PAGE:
TOM STONE has pursued a multi-faceted career as a novelist, travel writer, historian, and stage- and screenplay writer.Simultaneously, he has had a very successful career in the professional theater as a director, lighting designer, and stage manager.
While at Yale, where he gained a BA in English Literature and an addiction to the theater, he spent his summers toiling backstage at the prestigious Green Mansions Summer Theater near Lake George, New York.Contacts he made there garnered him a job as an Off-Broadway stage manager, and the following year he became an assistant stage manager for Jerome Robbins’ Ballets: U.S.A.
After a decade of working as a stage manager and assistant director for Robbins and Harold Prince on the original productions of “She Loves Me,” “Funny Girl,”“Fiddler On The Roof,” and “Cabaret” as well as the now-legendary efforts of Robbins’ American Theatre Laboratory (for which he wrote the play “Work in Progress,” he took a sabbatical from Broadway with the intention of spending a single summer in the Greek islands writing a first novel.As the Greek Fates would have it, he stayed twenty-two years.In the process, he married the French painter he met on Patmos, became a father of two, as well as a teacher of English and Theater at Anatolia College in Northern Greece, and a lighting designer and director for the Greek National Theater.
While in Greece, he finished and published his first novel, “Armstrong,” in addition to numerous books and articles about living abroad. These include “The Essential Greek Handbook,” “Greece: An Illustrated History,” “ Patmos: A History and Guide,” and “The Greek Food & Drink Book.”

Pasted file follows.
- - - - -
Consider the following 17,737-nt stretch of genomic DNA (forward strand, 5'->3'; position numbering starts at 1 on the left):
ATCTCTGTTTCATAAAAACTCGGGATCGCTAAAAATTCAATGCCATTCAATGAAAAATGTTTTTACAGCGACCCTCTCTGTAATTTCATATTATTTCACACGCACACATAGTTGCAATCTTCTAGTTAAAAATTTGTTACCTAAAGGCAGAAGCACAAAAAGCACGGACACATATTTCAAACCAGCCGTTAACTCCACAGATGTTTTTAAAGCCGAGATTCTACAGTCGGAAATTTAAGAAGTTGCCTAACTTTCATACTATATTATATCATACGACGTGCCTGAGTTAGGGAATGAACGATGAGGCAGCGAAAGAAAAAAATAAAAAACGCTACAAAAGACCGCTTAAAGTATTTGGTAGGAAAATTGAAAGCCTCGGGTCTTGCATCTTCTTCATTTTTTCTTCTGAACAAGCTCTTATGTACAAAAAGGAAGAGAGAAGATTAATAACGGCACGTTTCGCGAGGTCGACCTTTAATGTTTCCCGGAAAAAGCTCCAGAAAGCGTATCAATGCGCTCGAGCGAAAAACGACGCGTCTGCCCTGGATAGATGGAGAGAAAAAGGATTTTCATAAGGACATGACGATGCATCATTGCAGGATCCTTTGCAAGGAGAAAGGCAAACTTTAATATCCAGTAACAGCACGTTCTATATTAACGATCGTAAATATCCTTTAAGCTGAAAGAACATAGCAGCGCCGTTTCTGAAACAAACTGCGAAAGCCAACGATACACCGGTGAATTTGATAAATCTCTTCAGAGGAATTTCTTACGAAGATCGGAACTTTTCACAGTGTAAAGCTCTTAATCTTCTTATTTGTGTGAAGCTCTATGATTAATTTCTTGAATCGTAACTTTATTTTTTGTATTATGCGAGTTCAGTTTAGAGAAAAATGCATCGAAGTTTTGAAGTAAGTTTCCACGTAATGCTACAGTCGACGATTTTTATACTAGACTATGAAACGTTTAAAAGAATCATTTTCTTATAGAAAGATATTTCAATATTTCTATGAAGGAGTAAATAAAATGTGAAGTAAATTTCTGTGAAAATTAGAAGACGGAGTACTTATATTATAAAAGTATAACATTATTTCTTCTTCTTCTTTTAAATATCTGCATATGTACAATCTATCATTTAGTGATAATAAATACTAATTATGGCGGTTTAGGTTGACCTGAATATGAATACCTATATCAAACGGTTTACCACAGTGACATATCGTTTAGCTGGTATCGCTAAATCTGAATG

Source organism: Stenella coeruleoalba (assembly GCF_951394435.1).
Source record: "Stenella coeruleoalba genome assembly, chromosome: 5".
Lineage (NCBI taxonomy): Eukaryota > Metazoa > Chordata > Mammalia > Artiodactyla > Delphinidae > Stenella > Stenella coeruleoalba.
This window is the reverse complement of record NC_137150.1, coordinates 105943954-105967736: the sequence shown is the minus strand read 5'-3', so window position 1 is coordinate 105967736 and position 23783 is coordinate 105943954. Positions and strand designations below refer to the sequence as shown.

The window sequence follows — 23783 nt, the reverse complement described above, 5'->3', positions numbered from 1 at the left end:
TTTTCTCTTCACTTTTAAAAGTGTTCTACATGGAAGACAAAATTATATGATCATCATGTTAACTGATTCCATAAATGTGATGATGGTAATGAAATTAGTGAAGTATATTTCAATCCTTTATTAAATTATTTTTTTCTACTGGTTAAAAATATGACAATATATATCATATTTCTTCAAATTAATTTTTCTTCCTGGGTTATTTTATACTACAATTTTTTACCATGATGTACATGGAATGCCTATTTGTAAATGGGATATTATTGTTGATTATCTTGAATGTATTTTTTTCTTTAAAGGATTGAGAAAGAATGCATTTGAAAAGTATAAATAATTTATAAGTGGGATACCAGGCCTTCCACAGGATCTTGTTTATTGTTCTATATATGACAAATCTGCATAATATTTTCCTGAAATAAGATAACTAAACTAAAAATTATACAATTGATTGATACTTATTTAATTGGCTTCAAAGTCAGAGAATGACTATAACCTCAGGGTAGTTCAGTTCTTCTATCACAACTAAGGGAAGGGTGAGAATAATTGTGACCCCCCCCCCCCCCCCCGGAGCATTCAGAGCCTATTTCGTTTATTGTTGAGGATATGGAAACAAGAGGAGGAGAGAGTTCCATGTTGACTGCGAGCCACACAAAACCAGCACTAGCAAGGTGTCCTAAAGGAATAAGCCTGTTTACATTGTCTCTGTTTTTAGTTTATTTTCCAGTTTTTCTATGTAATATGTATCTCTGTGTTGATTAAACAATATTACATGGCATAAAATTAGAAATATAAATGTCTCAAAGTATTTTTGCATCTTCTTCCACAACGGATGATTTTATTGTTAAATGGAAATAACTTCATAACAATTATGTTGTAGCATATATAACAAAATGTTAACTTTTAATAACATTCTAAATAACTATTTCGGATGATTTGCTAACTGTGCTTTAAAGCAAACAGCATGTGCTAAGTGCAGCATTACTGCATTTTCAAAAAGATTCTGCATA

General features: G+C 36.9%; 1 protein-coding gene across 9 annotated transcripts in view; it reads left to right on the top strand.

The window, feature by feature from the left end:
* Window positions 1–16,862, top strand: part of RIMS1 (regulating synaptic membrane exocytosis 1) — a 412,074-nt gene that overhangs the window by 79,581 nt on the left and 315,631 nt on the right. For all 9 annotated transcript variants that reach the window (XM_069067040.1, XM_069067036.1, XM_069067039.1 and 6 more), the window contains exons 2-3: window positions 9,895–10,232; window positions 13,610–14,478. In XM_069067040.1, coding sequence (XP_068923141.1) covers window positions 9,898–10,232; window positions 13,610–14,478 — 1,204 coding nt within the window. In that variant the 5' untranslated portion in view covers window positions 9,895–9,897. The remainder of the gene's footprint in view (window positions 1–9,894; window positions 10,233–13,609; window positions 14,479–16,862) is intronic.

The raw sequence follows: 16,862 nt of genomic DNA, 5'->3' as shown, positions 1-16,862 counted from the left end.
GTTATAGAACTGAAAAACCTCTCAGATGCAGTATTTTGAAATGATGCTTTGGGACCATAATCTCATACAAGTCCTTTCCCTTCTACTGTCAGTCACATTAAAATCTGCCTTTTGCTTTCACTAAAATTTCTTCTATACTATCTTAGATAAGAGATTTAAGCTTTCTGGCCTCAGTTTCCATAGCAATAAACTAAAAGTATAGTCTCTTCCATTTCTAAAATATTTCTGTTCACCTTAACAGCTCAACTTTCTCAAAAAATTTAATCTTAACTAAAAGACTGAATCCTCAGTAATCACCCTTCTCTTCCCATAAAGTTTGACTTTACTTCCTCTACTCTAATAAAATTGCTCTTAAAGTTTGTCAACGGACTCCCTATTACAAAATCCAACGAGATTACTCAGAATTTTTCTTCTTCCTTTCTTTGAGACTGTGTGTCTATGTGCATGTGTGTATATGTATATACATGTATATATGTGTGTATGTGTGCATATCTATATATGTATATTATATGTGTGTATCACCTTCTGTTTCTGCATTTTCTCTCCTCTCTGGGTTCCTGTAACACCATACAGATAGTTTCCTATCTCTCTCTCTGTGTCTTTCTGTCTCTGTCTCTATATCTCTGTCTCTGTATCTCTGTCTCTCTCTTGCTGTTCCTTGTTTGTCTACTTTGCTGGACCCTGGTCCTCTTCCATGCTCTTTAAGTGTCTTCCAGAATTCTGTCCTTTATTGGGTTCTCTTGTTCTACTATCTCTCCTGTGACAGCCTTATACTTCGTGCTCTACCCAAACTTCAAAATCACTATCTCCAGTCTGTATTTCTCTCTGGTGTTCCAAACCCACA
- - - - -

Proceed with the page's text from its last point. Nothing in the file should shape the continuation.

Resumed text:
In 1992, with his children in U.S. universities and his marriage moribund, he returned to Broadway via London and Vienna while working as resident director with Harold Prince’s new, Broadway-bound musical, “The Kiss of the Spider Woman.” But breaking completely back into the theater after so many years proved impossible.So, when one of his short stories was optioned for a TV movie, Tom headed west and soon found work writing film scripts for hire. As of this writing, ten of them are the market but none have as yet been produced.
Meanwhile, he devoted the greater part of his writing time to writing books.His memoir of living on Patmos, “The Summer of My Greek Tavérna,” was published by Simon & Schuster in 2002 and was selected by the Book-of-the-Month Club and Quality Paperback Club in 2003.It has been translated into eleven languages, including Dutch, German, Danish, Hebrew, and Mandarin (Taiwan).After having been under option by Fox Searchlight Pictures in 2012, it is now in development with Grove Entertainment.
In February, 2008, Tom published “Zeus: A Journey Across Greece in the Footsteps of a God.”It became a Main Selection of the History Book Club and the QPBC, and this led to his on-going appearances in three segments of the History Channel’s series on mythology, “The Clash of the Gods.”
(Now no longer in print, “Zeus” has recently been resurrected as an e- and print-on-demand book titled “Chasing Zeus” and is available on Kindle and B&N as well as various other sites. Meanwhile, Tom has fashioned a stand-alone companion volume out of the large amount of material the publishers asked him to remove from the original edition because it far exceeded the contractual limit. This includes some 58,000 words of text (the length of a 200-page book) and 141 images and maps.It is available on Kindle for $1.99, the lowest price Tom could manage because of the large amount of images.Its title is: “Zeus: An Addendum.” )
In 2012, Tom fashioned what he thinks of as “an annotated novel.”Based on the legend of the Cretan Minotaur, its purpose is to both entertain readers and provide them with endnotes, images, and maps explicating the sources of the legend.Tom has recently republished the novel in two separate Kindle e-book editions.The one co